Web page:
Imagine classroom of the future, and participate in the Surface Classroom Challenge

Microsoft believes education helps schools and universities, students and educators realize their full potential through technology solutions. Last summer, Microsoft offered Surface RT devices at a special price to academia.

While introduction of tablets, like Surface, in classrooms is changing the way of teaching and learning in the classroom, the classrooms haven’t changed much over the past century. Now, from rows of desks lined up facing a wall, Microsoft is seeking help in reimagining the classroom.

  • What would it look like if every student had a Surface as a learning tool?
  • How would Teachers teach with a Surface?
  • What kind of furniture, and accessories would they need?
  • How can we make using Surface in the Classroom even better?

To participate in the Surface Classroom Challenge, just sketch out your design and explain it. The Surface team is looking for ideas for Surface-enabled desks, bean bags chairs with Surface mounts, holders, stylus clips, backpacks… basically anything you can dream up!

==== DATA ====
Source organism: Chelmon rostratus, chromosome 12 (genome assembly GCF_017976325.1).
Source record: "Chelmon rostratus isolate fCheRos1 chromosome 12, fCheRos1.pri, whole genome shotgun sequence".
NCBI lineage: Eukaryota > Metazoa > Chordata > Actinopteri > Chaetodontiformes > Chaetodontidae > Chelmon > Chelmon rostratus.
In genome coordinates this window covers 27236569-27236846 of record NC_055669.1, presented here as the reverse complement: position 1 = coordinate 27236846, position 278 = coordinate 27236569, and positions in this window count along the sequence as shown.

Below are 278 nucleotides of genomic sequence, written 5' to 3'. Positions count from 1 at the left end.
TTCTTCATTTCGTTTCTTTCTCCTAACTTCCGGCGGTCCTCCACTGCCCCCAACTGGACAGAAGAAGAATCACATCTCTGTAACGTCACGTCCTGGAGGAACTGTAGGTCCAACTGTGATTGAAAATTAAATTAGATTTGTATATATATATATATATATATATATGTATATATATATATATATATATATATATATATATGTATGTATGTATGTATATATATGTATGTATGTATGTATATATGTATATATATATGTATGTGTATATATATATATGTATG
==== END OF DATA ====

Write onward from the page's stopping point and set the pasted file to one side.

The contest is open to students, professionals, and enthusiasts above 14 years of age. The contest is open globally, unlike most contests from Redmond. You could win a Surface 2 or a Surface Pro 2 for yourself, and the grand prize is a classroom full of Surfaces to be donated to the school of your choice. The contest ends on January 24, 2014.

In this video, Ralf Groene, Creative Director for Surface talks about how he and his team think about Surface user scenarios, and introduces the Surface in the Classroom Design Challenge -- asking you to submit your ideas for making Surface in the Classroom an even better experience.

This looks like a pretty interesting initiative, and the contest submissions could throw radical ideas about the future of teaching and learning at schools. What are your thoughts on the classrooms of the future? Head here to participate in the contest, and check out the official rules.

Source and Image Courtesy: Surface Blog

Abhishek Baxi